We survived like so much in the last year and a half. Like, I will not let this go down. I will not let this separate our families now. Like, we've been through so much. Like, I refuse to let that separate. And I, and I read a lot of stories and heard a lot of stories about how it did separate families. And I was like, no, this is, I'm not good.

I will compromise. I will give up things before I let that happen. So that was kind of my mindset going into it was we are doing things to honor not only his life, but we're all left behind and we're all grieving. So we also have to honor the grieving. And I think that that often we get so bogged down by we have to honor their life.

We have to honor their life. We have to honor their memory. That sometimes we forget that we're the ones left behind. We're the ones grieving and we also have to do what's best for us too. And so it's a balancing act. And so, so when planning for the funeral and planning for the services, planning for the burial and just all of these things I really had to.

There's what I wanted. There's what his family wanted. Um, he didn't leave behind a will, so there was very little that we knew if he wanted or not. So we had to really balance, but we had to really balance the three. And that was really important to me because in the end, I need a relationship with this family because that's how I can really, and they were, they were a safe place too.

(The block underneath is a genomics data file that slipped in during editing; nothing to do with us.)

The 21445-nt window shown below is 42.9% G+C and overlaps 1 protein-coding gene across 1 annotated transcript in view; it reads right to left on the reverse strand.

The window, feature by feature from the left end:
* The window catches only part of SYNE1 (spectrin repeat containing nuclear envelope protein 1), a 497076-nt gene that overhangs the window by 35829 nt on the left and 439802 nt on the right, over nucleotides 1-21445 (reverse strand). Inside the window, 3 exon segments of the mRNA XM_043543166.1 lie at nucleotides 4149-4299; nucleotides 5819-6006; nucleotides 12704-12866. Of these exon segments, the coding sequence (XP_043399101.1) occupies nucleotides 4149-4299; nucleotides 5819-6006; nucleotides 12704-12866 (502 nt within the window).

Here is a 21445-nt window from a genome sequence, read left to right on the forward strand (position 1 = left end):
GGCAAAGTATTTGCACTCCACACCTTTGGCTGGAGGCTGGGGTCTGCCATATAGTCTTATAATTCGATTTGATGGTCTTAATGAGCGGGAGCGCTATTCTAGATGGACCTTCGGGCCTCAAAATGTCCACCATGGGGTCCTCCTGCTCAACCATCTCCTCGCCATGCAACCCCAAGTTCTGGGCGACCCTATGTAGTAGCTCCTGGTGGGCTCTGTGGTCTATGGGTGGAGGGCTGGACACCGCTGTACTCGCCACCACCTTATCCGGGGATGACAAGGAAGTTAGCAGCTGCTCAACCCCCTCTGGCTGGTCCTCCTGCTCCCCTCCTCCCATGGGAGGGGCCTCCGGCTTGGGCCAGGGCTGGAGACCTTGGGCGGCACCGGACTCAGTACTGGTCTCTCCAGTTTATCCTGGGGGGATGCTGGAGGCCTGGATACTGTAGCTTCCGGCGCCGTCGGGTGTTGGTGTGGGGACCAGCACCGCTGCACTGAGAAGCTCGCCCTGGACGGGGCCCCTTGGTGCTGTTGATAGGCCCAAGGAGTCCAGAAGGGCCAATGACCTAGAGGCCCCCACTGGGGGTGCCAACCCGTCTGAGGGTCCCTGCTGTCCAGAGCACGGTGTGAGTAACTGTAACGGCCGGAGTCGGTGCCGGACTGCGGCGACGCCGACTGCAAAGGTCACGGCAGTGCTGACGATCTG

I should mention that if you feel like your in law or you feel like your in laws aren't a safe place, that's a different conversation. But for me, they were a safe place. So, I really wanted to balance that with me, because in the end goal, I need a relationship with this family, because I want my kids to still have their grandparents.

I want my kids to still have their uncle and aunt and cousins. And, um, if that means that I have to compromise more than I was willing to, or thought I was going to, then okay, so be it. Um, and so, so I did do that. So we do go down and we visit often. And so, by his parents having a relationship with their grandparents, he's still alive.

And that's really important to me. Um, the other thing is that I'm really big on. Well, I'm a photographer. I'm really big on photo albums and I really want my kids to to physically see, um, not just in their memories, the memories with their dad, but also have something they can hold that's tangible. Um, so when he passed, my best friend made these books, um, and each one, this is Nolan and Dad, that's my youngest, and each of the kids have this beautiful book, and it has just like their pictures with their dad, and so they can keep this with them forever.